President John F. Kennedy and Premier Nikita Khrushchev of the USSR not only had their red telephones so they could communicate on a moment’s notice, but also were “pen pals” of a sort. They scribbled notes to each other that were probably taken to their offices through diplomatic pouches. This was most likely the means by which Kennedy convinced Khrushchev to share information about space medicine, although people in both nations were assured that no such agreement was ever reached.
It was in 1962 that Dr. John P. Meehan was asked to fly to the USSR to meet with Soviet scientists who were working on the USSR race to the moon. Dr. Meehan, known as Pat to his friends, endured many uncomfortable flights through the black night skies from Southern California to Moscow or Baikonur (Siberia) during the next nine years. It was his job to share his knowledge of space medicine with the Soviets in order to keep cosmonauts alive in space. Soviets got ahead of the US in rocketry engineering but lagged far behind in medicine. When Pat was in the US he worked with NASA to do the same thing. When he was not doing either, Pat was a professor of physiology at the University of Southern California. He retired as chairman of that department.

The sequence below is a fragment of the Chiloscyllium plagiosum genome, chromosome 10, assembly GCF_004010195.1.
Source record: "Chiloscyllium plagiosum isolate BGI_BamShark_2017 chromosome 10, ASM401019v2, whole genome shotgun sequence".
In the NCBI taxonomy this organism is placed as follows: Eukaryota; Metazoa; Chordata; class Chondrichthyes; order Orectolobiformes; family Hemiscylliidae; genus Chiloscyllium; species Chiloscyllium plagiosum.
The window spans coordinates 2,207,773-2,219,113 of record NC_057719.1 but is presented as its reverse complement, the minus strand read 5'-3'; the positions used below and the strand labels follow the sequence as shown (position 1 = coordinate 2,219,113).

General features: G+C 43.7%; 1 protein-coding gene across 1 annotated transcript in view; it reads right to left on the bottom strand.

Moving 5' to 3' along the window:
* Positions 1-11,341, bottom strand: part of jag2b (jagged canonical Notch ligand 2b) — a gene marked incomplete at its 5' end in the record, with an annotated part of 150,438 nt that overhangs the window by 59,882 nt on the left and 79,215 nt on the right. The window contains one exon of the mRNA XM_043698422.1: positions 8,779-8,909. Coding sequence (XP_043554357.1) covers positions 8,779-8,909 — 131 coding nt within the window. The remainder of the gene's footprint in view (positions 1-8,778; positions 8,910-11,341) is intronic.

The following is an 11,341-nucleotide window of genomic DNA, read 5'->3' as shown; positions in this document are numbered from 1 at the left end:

And, when Pat returned from each flight to “the other side,” he was interrogated separately by two US intelligence agencies. NSA admitted that Pat was a contractor to them for the years 1962 to 1971. He was able to add large amounts of information to what the US already knew about the Soviet space program. The Soviets did not know that Pat was well versed on rockets as well as space medicine.
Pat was not allowed to be seen on public air liners, so special arrangements had to be made to get him inside the USSR without being seen. These flights were sometimes dangerous, but his most fearful experience came when Premier Khrushchev was removed from office and Premier Brezhnev took over. Pat did not know for certain whether he would be arrested or welcomed on his next flight to Moscow. This all took place during the Cold War. As it turned out, he was welcomed and Brezhnev, who was said to never talk with the West, did. Historians might wish to reconsider their evaluations of the period.
Over the years Pat made many friends with Soviet scientists and also with Soviet cosmonauts. He was fairly close to Yuriy Gagarin (possibly the first man in space) and Alexei Leonov who made the first space walk.
Pat’s clandestine trips to the USSR ended in 1972. But in 1975 he went back to the Baikonur space program station to receive a “hero’s welcome” for his contributions. Now that the US and Russia are cooperating on many more space projects it is easy to credit the groundbreaking work that Pat did to ease tensions between the two super powers.
My book The Insider told Pat’s story as part of a novel. However, it is now possible to reveal the name of the real man who was so very brave and patriotic when his country needed him. While he did not get to fly the rockets as some did (and get much deserved glory), he was a hero in every sense of the word.